APA singled out Santa Monica Boulevard in the City of West Hollywood for its ability to meld a variety of cultural influences into a dynamic streetscape that supports almost continuous use. A major reconstruction project completed in 2001 not only honors the city’s commitment to the street’s cultural and historic heritage but has enhanced aesthetics, improved vehicular flow and pedestrian orientation, and incorporated green features.
“Santa Monica Boulevard runs through the heart of West Hollywood and has been a destination for thousands of tourists from around the world and at the same time home of a diverse, bohemian and creative community,” said West Hollywood Mayor John J. Duran. “The Boulevard, as many locals refer to, is home to the annual Gay Pride Parade, the world-renown Halloween Carnival and the epicenter of many of the LGBT struggles for equality. This is home for many residents and for thousands of people who share our vision around the world.”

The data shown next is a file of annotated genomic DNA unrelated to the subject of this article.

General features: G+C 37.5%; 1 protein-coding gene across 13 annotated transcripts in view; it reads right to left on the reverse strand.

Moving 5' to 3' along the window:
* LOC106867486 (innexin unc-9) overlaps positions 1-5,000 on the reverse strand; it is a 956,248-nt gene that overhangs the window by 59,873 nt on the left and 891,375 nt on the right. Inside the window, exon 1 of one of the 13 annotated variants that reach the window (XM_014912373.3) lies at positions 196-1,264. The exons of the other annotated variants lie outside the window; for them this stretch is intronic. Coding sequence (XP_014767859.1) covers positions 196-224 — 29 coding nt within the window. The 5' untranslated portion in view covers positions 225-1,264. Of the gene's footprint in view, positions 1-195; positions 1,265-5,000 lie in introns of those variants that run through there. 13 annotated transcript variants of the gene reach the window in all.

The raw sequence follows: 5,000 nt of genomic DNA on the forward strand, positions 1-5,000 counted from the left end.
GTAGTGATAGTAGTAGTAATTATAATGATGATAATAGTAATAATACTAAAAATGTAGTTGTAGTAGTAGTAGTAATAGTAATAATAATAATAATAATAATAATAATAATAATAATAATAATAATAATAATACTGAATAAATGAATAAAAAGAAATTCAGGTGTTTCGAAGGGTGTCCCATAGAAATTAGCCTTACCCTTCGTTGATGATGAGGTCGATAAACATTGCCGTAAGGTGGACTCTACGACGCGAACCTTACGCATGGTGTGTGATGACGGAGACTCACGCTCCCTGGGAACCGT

Through Great Places in America, APA recognizes unique and exemplary streets, neighborhoods, and public spaces – three essential components of all communities. These authentic places have been shaped by forward thinking planning that showcases diverse architectural styles, promotes community involvement and accessibility, and fosters economic opportunity.
APA Great Places offer better choices for where and how people work and live every day. Since APA began Great Places in America in 2007, 50 neighborhoods, 50 streets and 40 public spaces have been designated in all 50 states and the District of Columbia.
“This iconic boulevard, part of legendary Route 66, is a true reflection of its residents,” said APA Chief Executive Officer Paul Farmer, FAICP. “Home to several historic landmarks, Santa Monica Boulevard is the center of the city’s LGBT and Russian-speaking communities. Here, municipal flagpoles proudly fly rainbow flags alongside the American flag and ethnic grocery stores and Jewish delis cater to the City’s Russian-speaking residents,” he added.
There was a time, not too long ago, where “you took your life in your hands just to cross Santa Monica Boulevard,” said Jeff Prang, a member of the West Hollywood City Council. Today, this reconstructed main street embraces pedestrians, linking them to neighborhoods, landmarks and traditions.